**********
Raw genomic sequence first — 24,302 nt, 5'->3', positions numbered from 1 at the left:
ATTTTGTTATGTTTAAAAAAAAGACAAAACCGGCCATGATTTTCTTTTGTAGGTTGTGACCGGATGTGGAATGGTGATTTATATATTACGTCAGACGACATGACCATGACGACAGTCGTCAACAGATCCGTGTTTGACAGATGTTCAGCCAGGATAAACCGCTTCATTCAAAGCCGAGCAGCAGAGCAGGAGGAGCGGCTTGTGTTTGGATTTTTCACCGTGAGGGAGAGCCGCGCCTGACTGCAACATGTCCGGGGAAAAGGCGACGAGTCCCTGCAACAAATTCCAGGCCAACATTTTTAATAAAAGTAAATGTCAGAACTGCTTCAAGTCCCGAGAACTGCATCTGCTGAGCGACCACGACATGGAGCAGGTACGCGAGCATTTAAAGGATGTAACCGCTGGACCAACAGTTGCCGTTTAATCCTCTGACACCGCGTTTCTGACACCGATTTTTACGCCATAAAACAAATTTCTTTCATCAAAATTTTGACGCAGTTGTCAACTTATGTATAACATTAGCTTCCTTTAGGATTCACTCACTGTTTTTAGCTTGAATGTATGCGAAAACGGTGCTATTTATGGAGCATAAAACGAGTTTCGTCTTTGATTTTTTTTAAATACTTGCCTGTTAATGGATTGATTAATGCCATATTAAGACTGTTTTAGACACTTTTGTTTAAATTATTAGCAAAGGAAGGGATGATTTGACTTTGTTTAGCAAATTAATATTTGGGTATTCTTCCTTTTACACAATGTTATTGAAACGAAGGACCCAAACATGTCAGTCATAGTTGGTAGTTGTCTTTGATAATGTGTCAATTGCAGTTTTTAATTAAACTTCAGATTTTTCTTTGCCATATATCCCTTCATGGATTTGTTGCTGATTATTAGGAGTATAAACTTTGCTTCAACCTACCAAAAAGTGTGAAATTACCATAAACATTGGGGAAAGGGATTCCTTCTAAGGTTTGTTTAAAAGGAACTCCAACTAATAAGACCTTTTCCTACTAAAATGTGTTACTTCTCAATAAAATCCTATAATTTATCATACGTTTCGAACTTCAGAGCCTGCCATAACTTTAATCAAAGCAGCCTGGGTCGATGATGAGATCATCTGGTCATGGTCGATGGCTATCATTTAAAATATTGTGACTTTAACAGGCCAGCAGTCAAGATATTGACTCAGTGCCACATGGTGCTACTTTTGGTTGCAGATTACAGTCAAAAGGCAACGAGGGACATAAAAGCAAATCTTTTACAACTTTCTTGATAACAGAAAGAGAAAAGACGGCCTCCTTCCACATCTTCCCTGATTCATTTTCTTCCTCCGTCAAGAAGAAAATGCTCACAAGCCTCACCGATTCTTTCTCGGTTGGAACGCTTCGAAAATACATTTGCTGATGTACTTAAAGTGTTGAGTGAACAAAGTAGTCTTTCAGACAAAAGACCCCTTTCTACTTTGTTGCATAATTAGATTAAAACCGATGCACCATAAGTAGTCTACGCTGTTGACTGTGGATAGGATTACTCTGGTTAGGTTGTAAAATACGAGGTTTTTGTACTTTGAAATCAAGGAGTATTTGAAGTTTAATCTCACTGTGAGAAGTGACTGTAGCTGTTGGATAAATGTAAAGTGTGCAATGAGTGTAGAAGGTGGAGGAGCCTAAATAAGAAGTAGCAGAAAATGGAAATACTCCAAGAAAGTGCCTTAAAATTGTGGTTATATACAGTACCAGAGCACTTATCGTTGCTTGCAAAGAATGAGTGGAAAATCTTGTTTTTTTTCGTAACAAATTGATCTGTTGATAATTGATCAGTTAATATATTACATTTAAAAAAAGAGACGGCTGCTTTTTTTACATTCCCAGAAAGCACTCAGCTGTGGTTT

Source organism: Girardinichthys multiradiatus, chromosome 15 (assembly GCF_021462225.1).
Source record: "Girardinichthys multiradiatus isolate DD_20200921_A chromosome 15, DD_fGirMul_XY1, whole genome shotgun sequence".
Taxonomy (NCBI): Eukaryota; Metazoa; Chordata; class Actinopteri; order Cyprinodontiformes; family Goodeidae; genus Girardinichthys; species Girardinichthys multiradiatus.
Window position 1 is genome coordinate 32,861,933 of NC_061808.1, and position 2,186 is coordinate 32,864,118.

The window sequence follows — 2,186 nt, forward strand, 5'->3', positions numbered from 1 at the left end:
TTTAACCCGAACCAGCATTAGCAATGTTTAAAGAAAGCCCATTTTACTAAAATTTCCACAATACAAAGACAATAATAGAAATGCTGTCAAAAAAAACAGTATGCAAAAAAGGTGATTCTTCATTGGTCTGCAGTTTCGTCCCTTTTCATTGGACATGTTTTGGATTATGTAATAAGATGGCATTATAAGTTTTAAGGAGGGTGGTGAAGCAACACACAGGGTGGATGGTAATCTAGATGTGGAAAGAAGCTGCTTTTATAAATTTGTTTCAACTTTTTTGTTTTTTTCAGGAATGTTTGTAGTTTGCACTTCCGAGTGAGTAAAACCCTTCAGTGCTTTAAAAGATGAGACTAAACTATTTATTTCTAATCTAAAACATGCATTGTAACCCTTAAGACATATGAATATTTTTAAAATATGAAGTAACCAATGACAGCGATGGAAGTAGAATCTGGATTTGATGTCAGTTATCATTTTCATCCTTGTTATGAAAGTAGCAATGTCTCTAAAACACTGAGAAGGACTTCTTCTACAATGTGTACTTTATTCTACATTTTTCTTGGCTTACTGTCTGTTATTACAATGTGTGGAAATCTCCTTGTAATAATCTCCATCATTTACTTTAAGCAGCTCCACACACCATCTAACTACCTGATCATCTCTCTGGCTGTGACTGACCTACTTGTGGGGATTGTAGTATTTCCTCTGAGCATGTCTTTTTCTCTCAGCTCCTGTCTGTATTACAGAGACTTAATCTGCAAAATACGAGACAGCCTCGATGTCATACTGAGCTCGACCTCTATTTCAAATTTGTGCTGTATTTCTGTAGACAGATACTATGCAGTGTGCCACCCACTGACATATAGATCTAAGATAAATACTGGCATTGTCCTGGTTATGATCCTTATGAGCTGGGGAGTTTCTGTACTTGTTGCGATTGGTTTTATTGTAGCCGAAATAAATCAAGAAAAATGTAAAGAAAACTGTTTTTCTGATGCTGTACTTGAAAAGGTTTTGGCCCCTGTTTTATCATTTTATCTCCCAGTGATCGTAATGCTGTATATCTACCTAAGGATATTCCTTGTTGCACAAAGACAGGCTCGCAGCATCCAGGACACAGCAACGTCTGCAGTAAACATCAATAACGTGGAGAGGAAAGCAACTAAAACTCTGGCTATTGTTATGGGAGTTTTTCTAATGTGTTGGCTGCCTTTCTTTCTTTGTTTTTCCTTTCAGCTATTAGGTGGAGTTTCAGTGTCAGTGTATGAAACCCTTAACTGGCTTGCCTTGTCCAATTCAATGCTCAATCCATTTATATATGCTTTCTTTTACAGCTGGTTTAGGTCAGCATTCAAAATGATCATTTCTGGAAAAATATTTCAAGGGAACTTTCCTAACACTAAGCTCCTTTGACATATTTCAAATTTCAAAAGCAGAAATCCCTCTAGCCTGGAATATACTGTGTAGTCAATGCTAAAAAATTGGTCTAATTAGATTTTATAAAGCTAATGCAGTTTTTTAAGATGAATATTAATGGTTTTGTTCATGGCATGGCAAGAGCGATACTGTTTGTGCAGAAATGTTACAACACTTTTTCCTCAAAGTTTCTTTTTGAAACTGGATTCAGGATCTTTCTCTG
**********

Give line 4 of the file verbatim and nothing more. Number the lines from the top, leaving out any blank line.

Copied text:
Source record: "Girardinichthys multiradiatus isolate DD_20200921_A chromosome 15, DD_fGirMul_XY1, whole genome shotgun sequence".